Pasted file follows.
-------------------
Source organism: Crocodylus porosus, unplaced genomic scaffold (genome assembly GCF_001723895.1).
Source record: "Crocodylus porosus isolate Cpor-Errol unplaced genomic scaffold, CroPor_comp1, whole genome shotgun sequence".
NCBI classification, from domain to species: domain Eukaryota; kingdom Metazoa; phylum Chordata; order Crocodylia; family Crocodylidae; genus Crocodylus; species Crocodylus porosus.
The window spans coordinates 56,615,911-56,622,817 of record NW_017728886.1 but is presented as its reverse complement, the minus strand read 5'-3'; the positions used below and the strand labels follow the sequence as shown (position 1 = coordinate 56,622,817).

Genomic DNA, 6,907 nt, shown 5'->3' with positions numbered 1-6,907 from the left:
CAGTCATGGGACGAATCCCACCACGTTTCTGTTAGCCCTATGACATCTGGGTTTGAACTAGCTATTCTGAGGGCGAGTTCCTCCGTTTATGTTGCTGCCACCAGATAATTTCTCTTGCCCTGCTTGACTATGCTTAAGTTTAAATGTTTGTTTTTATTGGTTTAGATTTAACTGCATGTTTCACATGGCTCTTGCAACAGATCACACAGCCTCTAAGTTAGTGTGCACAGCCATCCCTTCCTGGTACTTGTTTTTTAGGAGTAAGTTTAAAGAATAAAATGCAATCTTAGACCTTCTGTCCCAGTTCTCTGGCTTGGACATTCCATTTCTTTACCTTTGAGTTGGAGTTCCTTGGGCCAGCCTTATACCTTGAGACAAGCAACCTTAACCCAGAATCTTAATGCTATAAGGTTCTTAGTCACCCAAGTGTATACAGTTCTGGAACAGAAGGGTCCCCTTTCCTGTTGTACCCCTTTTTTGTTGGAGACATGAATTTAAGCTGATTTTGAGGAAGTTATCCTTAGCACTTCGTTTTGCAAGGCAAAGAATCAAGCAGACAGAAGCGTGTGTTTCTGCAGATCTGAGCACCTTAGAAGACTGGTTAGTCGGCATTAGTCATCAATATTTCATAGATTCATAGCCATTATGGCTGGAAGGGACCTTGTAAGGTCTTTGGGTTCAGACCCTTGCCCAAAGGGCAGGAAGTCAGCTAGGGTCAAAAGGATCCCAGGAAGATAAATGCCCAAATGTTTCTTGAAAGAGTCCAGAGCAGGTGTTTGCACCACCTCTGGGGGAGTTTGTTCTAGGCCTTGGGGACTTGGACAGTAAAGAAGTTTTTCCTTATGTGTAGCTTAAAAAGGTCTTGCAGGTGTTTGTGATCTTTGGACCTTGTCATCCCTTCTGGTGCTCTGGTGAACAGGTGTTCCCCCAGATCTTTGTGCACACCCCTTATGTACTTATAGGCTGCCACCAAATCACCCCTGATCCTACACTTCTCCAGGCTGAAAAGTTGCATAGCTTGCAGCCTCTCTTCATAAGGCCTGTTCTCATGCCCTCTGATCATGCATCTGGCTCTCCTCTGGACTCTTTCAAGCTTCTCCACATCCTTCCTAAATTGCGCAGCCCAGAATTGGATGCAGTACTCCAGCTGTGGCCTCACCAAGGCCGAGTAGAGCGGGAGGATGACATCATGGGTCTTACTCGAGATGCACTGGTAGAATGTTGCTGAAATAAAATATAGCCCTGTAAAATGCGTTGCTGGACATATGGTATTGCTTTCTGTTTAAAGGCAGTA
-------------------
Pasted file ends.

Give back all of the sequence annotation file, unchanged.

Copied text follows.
Source organism: Crocodylus porosus, unplaced genomic scaffold (genome assembly GCF_001723895.1).
Source record: "Crocodylus porosus isolate Cpor-Errol unplaced genomic scaffold, CroPor_comp1, whole genome shotgun sequence".
NCBI classification, from domain to species: domain Eukaryota; kingdom Metazoa; phylum Chordata; order Crocodylia; family Crocodylidae; genus Crocodylus; species Crocodylus porosus.
The window spans coordinates 56,615,911-56,622,817 of record NW_017728886.1 but is presented as its reverse complement, the minus strand read 5'-3'; the positions used below and the strand labels follow the sequence as shown (position 1 = coordinate 56,622,817).

Genomic DNA, 6,907 nt, shown 5'->3' with positions numbered 1-6,907 from the left:
CAGTCATGGGACGAATCCCACCACGTTTCTGTTAGCCCTATGACATCTGGGTTTGAACTAGCTATTCTGAGGGCGAGTTCCTCCGTTTATGTTGCTGCCACCAGATAATTTCTCTTGCCCTGCTTGACTATGCTTAAGTTTAAATGTTTGTTTTTATTGGTTTAGATTTAACTGCATGTTTCACATGGCTCTTGCAACAGATCACACAGCCTCTAAGTTAGTGTGCACAGCCATCCCTTCCTGGTACTTGTTTTTTAGGAGTAAGTTTAAAGAATAAAATGCAATCTTAGACCTTCTGTCCCAGTTCTCTGGCTTGGACATTCCATTTCTTTACCTTTGAGTTGGAGTTCCTTGGGCCAGCCTTATACCTTGAGACAAGCAACCTTAACCCAGAATCTTAATGCTATAAGGTTCTTAGTCACCCAAGTGTATACAGTTCTGGAACAGAAGGGTCCCCTTTCCTGTTGTACCCCTTTTTTGTTGGAGACATGAATTTAAGCTGATTTTGAGGAAGTTATCCTTAGCACTTCGTTTTGCAAGGCAAAGAATCAAGCAGACAGAAGCGTGTGTTTCTGCAGATCTGAGCACCTTAGAAGACTGGTTAGTCGGCATTAGTCATCAATATTTCATAGATTCATAGCCATTATGGCTGGAAGGGACCTTGTAAGGTCTTTGGGTTCAGACCCTTGCCCAAAGGGCAGGAAGTCAGCTAGGGTCAAAAGGATCCCAGGAAGATAAATGCCCAAATGTTTCTTGAAAGAGTCCAGAGCAGGTGTTTGCACCACCTCTGGGGGAGTTTGTTCTAGGCCTTGGGGACTTGGACAGTAAAGAAGTTTTTCCTTATGTGTAGCTTAAAAAGGTCTTGCAGGTGTTTGTGATCTTTGGACCTTGTCATCCCTTCTGGTGCTCTGGTGAACAGGTGTTCCCCCAGATCTTTGTGCACACCCCTTATGTACTTATAGGCTGCCACCAAATCACCCCTGATCCTACACTTCTCCAGGCTGAAAAGTTGCATAGCTTGCAGCCTCTCTTCATAAGGCCTGTTCTCATGCCCTCTGATCATGCATCTGGCTCTCCTCTGGACTCTTTCAAGCTTCTCCACATCCTTCCTAAATTGCGCAGCCCAGAATTGGATGCAGTACTCCAGCTGTGGCCTCACCAAGGCCGAGTAGAGCGGGAGGATGACATCATGGGTCTTACTCGAGATGCACTGGTAGAATGTTGCTGAAATAAAATATAGCCCTGTAAAATGCGTTGCTGGACATATGGTATTGCTTTCTGTTTAAAGGCAGTA